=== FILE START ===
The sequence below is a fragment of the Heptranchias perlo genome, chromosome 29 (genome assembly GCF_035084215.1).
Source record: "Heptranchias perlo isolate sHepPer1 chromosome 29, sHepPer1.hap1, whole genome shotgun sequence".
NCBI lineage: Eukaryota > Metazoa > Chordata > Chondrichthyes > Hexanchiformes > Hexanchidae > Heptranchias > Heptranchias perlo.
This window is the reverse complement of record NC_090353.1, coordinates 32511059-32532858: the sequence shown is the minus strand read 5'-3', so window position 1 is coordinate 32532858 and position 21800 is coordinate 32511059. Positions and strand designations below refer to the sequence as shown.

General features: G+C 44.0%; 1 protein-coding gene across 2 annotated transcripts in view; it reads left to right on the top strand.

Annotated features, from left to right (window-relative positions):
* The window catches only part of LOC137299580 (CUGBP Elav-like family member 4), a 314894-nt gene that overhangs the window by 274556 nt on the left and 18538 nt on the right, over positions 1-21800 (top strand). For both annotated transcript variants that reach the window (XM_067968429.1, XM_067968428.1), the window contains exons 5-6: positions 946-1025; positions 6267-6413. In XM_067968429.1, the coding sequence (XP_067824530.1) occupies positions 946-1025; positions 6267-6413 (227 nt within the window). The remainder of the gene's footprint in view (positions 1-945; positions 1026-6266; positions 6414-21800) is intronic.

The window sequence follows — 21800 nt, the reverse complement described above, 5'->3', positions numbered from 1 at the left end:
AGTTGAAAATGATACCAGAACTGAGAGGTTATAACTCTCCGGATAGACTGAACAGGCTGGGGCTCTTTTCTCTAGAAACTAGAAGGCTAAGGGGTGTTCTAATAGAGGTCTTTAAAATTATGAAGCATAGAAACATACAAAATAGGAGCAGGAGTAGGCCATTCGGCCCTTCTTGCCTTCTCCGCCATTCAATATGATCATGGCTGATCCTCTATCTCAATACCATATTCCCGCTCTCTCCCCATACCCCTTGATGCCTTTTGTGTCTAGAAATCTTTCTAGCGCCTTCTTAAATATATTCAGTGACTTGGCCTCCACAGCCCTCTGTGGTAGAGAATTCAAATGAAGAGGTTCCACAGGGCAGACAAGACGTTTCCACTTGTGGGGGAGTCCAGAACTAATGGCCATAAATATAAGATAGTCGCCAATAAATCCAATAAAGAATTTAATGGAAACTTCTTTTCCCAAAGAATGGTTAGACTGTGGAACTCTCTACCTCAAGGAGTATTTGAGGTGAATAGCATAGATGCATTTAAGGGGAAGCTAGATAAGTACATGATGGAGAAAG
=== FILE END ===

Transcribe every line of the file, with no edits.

The sequence below is a fragment of the Heptranchias perlo genome, chromosome 29 (genome assembly GCF_035084215.1).
Source record: "Heptranchias perlo isolate sHepPer1 chromosome 29, sHepPer1.hap1, whole genome shotgun sequence".
NCBI lineage: Eukaryota > Metazoa > Chordata > Chondrichthyes > Hexanchiformes > Hexanchidae > Heptranchias > Heptranchias perlo.
This window is the reverse complement of record NC_090353.1, coordinates 32511059-32532858: the sequence shown is the minus strand read 5'-3', so window position 1 is coordinate 32532858 and position 21800 is coordinate 32511059. Positions and strand designations below refer to the sequence as shown.

General features: G+C 44.0%; 1 protein-coding gene across 2 annotated transcripts in view; it reads left to right on the top strand.

Annotated features, from left to right (window-relative positions):
* The window catches only part of LOC137299580 (CUGBP Elav-like family member 4), a 314894-nt gene that overhangs the window by 274556 nt on the left and 18538 nt on the right, over positions 1-21800 (top strand). For both annotated transcript variants that reach the window (XM_067968429.1, XM_067968428.1), the window contains exons 5-6: positions 946-1025; positions 6267-6413. In XM_067968429.1, the coding sequence (XP_067824530.1) occupies positions 946-1025; positions 6267-6413 (227 nt within the window). The remainder of the gene's footprint in view (positions 1-945; positions 1026-6266; positions 6414-21800) is intronic.

The window sequence follows — 21800 nt, the reverse complement described above, 5'->3', positions numbered from 1 at the left end:
AGTTGAAAATGATACCAGAACTGAGAGGTTATAACTCTCCGGATAGACTGAACAGGCTGGGGCTCTTTTCTCTAGAAACTAGAAGGCTAAGGGGTGTTCTAATAGAGGTCTTTAAAATTATGAAGCATAGAAACATACAAAATAGGAGCAGGAGTAGGCCATTCGGCCCTTCTTGCCTTCTCCGCCATTCAATATGATCATGGCTGATCCTCTATCTCAATACCATATTCCCGCTCTCTCCCCATACCCCTTGATGCCTTTTGTGTCTAGAAATCTTTCTAGCGCCTTCTTAAATATATTCAGTGACTTGGCCTCCACAGCCCTCTGTGGTAGAGAATTCAAATGAAGAGGTTCCACAGGGCAGACAAGACGTTTCCACTTGTGGGGGAGTCCAGAACTAATGGCCATAAATATAAGATAGTCGCCAATAAATCCAATAAAGAATTTAATGGAAACTTCTTTTCCCAAAGAATGGTTAGACTGTGGAACTCTCTACCTCAAGGAGTATTTGAGGTGAATAGCATAGATGCATTTAAGGGGAAGCTAGATAAGTACATGATGGAGAAAG